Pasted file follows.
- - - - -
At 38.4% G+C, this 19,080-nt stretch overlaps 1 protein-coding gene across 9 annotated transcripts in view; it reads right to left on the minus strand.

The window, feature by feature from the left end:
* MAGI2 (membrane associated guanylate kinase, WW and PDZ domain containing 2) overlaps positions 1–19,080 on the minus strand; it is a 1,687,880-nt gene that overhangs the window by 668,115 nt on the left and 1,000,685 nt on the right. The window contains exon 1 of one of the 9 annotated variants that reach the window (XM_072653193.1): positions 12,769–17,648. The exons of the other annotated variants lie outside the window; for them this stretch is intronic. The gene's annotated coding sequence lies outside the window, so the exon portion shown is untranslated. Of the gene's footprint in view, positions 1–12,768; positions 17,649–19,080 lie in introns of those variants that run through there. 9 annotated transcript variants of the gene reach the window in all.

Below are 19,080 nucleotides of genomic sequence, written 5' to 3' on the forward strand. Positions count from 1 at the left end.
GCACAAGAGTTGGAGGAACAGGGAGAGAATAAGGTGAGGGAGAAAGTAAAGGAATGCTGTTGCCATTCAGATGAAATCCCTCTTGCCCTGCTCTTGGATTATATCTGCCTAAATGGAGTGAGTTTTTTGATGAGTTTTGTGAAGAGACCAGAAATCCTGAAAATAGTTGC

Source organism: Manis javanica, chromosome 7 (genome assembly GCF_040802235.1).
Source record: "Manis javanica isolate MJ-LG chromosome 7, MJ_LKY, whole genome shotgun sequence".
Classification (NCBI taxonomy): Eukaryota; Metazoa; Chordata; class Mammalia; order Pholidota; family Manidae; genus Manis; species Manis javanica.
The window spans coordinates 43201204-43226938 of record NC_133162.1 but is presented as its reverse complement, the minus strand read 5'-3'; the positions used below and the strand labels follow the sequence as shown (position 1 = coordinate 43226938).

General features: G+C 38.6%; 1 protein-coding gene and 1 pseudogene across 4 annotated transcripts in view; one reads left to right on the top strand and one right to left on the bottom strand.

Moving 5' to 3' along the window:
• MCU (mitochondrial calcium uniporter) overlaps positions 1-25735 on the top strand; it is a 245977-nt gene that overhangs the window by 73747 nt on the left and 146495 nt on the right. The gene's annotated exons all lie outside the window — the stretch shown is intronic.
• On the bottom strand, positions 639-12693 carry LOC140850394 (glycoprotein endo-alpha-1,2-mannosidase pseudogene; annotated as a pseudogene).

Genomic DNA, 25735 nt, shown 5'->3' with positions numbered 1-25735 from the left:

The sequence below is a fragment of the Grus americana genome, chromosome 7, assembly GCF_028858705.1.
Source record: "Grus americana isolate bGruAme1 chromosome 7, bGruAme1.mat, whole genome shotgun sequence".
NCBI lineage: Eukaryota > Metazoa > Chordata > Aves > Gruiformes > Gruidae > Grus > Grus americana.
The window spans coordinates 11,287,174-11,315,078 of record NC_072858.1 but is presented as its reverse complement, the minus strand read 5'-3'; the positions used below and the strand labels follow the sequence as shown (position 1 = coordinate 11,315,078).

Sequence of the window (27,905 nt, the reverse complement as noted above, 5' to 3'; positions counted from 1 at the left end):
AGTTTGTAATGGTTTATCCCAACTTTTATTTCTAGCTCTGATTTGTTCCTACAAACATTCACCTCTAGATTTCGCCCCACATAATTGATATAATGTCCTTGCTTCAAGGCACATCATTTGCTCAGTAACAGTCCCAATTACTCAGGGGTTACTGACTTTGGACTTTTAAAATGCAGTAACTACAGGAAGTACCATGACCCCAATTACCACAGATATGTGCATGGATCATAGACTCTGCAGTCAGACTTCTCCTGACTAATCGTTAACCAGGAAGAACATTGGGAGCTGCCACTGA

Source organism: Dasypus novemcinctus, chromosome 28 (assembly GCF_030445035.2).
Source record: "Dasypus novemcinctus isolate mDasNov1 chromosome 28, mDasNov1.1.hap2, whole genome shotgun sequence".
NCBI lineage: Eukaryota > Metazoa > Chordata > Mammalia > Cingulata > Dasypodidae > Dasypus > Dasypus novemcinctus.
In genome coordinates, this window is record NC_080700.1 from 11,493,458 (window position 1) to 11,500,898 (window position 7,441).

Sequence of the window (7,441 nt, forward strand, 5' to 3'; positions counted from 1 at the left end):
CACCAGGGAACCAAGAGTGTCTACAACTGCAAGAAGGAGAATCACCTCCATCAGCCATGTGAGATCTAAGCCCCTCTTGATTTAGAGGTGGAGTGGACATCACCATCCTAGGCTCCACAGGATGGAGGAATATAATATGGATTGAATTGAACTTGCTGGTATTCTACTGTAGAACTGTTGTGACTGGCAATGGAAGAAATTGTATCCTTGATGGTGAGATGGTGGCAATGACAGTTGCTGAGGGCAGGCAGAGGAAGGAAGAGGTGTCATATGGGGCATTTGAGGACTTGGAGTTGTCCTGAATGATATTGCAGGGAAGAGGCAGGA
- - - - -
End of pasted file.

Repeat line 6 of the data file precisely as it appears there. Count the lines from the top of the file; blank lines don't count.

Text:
Source organism: Manis javanica, chromosome 7 (genome assembly GCF_040802235.1).